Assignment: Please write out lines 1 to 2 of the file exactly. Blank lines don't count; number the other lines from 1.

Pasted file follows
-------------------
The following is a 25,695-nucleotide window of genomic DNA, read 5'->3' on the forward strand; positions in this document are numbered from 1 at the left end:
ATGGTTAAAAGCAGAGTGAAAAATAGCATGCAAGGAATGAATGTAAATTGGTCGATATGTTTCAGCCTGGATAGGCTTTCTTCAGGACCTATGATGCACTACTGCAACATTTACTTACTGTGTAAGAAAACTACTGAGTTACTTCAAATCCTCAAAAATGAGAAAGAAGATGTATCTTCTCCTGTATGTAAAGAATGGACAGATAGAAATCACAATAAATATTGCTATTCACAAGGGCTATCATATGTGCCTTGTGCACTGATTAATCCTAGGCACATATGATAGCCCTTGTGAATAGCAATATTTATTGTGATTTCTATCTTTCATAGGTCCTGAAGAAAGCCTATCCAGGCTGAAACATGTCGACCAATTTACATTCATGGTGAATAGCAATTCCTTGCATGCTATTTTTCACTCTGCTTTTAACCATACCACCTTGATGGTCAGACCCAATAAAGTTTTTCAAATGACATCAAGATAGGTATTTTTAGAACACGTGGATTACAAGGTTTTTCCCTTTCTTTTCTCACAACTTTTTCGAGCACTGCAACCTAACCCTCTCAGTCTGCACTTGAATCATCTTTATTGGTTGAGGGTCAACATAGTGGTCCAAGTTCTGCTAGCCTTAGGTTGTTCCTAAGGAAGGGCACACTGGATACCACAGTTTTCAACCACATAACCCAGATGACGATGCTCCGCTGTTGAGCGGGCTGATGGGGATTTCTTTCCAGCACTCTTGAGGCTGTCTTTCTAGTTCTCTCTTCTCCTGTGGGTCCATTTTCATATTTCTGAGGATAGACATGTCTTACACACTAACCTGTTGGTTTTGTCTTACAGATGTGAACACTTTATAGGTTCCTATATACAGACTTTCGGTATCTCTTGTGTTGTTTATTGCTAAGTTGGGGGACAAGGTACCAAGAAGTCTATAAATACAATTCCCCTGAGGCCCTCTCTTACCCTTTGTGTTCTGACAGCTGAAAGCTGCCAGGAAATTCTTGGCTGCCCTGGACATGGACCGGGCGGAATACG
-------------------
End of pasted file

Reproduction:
The following is a 25,695-nucleotide window of genomic DNA, read 5'->3' on the forward strand; positions in this document are numbered from 1 at the left end:
ATGGTTAAAAGCAGAGTGAAAAATAGCATGCAAGGAATGAATGTAAATTGGTCGATATGTTTCAGCCTGGATAGGCTTTCTTCAGGACCTATGATGCACTACTGCAACATTTACTTACTGTGTAAGAAAACTACTGAGTTACTTCAAATCCTCAAAAATGAGAAAGAAGATGTATCTTCTCCTGTATGTAAAGAATGGACAGATAGAAATCACAATAAATATTGCTATTCACAAGGGCTATCATATGTGCCTTGTGCACTGATTAATCCTAGGCACATATGATAGCCCTTGTGAATAGCAATATTTATTGTGATTTCTATCTTTCATAGGTCCTGAAGAAAGCCTATCCAGGCTGAAACATGTCGACCAATTTACATTCATGGTGAATAGCAATTCCTTGCATGCTATTTTTCACTCTGCTTTTAACCATACCACCTTGATGGTCAGACCCAATAAAGTTTTTCAAATGACATCAAGATAGGTATTTTTAGAACACGTGGATTACAAGGTTTTTCCCTTTCTTTTCTCACAACTTTTTCGAGCACTGCAACCTAACCCTCTCAGTCTGCACTTGAATCATCTTTATTGGTTGAGGGTCAACATAGTGGTCCAAGTTCTGCTAGCCTTAGGTTGTTCCTAAGGAAGGGCACACTGGATACCACAGTTTTCAACCACATAACCCAGATGACGATGCTCCGCTGTTGAGCGGGCTGATGGGGATTTCTTTCCAGCACTCTTGAGGCTGTCTTTCTAGTTCTCTCTTCTCCTGTGGGTCCATTTTCATATTTCTGAGGATAGACATGTCTTACACACTAACCTGTTGGTTTTGTCTTACAGATGTGAACACTTTATAGGTTCCTATATACAGACTTTCGGTATCTCTTGTGTTGTTTATTGCTAAGTTGGGGGACAAGGTACCAAGAAGTCTATAAATACAATTCCCCTGAGGCCCTCTCTTACCCTTTGTGTTCTGACAGCTGAAAGCTGCCAGGAAATTCTTGGCTGCCCTGGACATGGACCGGGCGGAATACG